J. L. BELL is a Massachusetts writer who specializes in (among other things) the start of the American Revolution in and around Boston. He is particularly interested in the experiences of children in 1765-75. He has published scholarly papers and popular articles for both children and adults. He was consultant for an episode of History Detectives, and contributed to a display at Minute Man National Historic Park.

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Friday, September 13, 2019

Prof. Pearson’s “Journal of disorders”

In late December 1787, the Harvard College faculty did some house-cleaning. It was the end of an academic term, the end of the calendar year, and time to address some problems.

Early in the month the college president, professors, and tutors had fined more than thirty students for that disturbance on Thanksgiving. (Then they lifted the fines on the sophomores, because those students were contrite or because the upperclassmen obviously had more power and responsibility.)

At the end of the year the faculty took further action against four students involved in the Thanksgiving disorder, probably because they had all done other things as well. The educators decided that seniors Grosvenor and Wier deserved formal admonitions, and that juniors Emerson and Fayerweather should sit out the next semester.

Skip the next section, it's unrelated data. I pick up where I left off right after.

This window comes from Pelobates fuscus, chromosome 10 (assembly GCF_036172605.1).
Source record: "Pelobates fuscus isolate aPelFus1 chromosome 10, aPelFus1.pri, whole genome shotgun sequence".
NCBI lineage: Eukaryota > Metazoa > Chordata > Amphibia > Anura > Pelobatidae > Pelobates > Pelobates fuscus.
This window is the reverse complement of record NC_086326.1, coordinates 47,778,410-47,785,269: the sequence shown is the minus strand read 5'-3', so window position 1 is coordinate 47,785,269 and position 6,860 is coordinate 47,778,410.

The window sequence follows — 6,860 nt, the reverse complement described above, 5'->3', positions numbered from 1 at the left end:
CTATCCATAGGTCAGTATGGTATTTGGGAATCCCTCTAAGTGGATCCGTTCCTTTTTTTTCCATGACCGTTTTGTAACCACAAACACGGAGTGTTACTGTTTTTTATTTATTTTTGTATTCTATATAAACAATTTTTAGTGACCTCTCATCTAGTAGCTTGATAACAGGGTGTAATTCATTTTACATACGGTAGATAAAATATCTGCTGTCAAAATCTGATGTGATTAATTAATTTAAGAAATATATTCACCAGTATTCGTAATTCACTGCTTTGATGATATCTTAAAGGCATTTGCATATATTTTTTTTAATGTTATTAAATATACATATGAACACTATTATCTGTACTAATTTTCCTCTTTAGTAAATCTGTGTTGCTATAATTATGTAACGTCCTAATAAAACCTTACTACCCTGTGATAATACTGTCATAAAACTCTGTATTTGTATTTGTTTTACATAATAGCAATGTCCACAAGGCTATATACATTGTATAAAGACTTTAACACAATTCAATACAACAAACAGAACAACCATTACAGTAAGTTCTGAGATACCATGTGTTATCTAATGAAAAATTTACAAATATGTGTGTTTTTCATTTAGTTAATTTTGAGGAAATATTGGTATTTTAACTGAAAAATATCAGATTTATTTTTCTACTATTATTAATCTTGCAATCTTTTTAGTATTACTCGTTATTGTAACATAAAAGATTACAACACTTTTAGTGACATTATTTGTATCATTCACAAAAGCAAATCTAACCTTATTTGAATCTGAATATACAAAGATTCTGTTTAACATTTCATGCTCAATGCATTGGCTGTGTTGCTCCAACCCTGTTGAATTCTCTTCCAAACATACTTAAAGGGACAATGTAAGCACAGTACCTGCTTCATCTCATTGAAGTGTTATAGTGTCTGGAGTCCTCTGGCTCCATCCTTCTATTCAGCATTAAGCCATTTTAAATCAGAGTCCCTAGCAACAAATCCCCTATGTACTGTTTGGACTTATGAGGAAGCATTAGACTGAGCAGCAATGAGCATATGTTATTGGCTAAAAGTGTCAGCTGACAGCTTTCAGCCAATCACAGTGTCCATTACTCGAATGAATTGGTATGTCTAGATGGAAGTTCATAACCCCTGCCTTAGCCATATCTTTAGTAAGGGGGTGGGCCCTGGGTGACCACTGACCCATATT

(In addition, the Boston merchant Thomas Russell reported that he wanted his son Daniel to spend another semester studying in Weston, and the college gratefully agreed to that.)

While Charles Adams was still on the list of juniors who had to pay the ten-shilling fine, he didn’t receive any additional disciplinary attention that season. Evidently he was still keeping up his studies and not leading a completely “dissipated” life.

But Charles got into more trouble in his senior year, and for that we have an additional source beyond the official faculty records. The Harvard University Archives also hold a notebook headed “Journal of disorders &c.” kept by Eliphalet Pearson (1752-1826, shown here).

Pearson had graduated from Harvard College himself in 1773 and then gone into education, teaching in Andover’s town school. He made gunpowder for Massachusetts early in the war and then helped to found Phillips Academy in Andover. After heading that private school for several years, Pearson returned to Harvard in 1786 as Hancock Professor of Hebrew.

Prof. Pearson began his “Journal of disorders” on 4 Dec 1788. He maintained it until 1797, but The Harvard Book: Selections from Three Centuries, edited by William Bentinck-Smith (1982), says, “the most lengthy and frequent entries occurred during December 1788 and January 1789.” Those entries are transcribed here. Apparently the junior and lower classes were particularly restive that winter, and it would be good to know why.

Pearson’s journal is useful because it records more detail about incidents than is in the official faculty records, and it records some incidents that didn’t get into the official disciplinary process at all. And that’s where we can see Charles Adams celebrating his last semester in college a little too much.

COMING UP: A tavern, a snowball, and a naked undergraduate.

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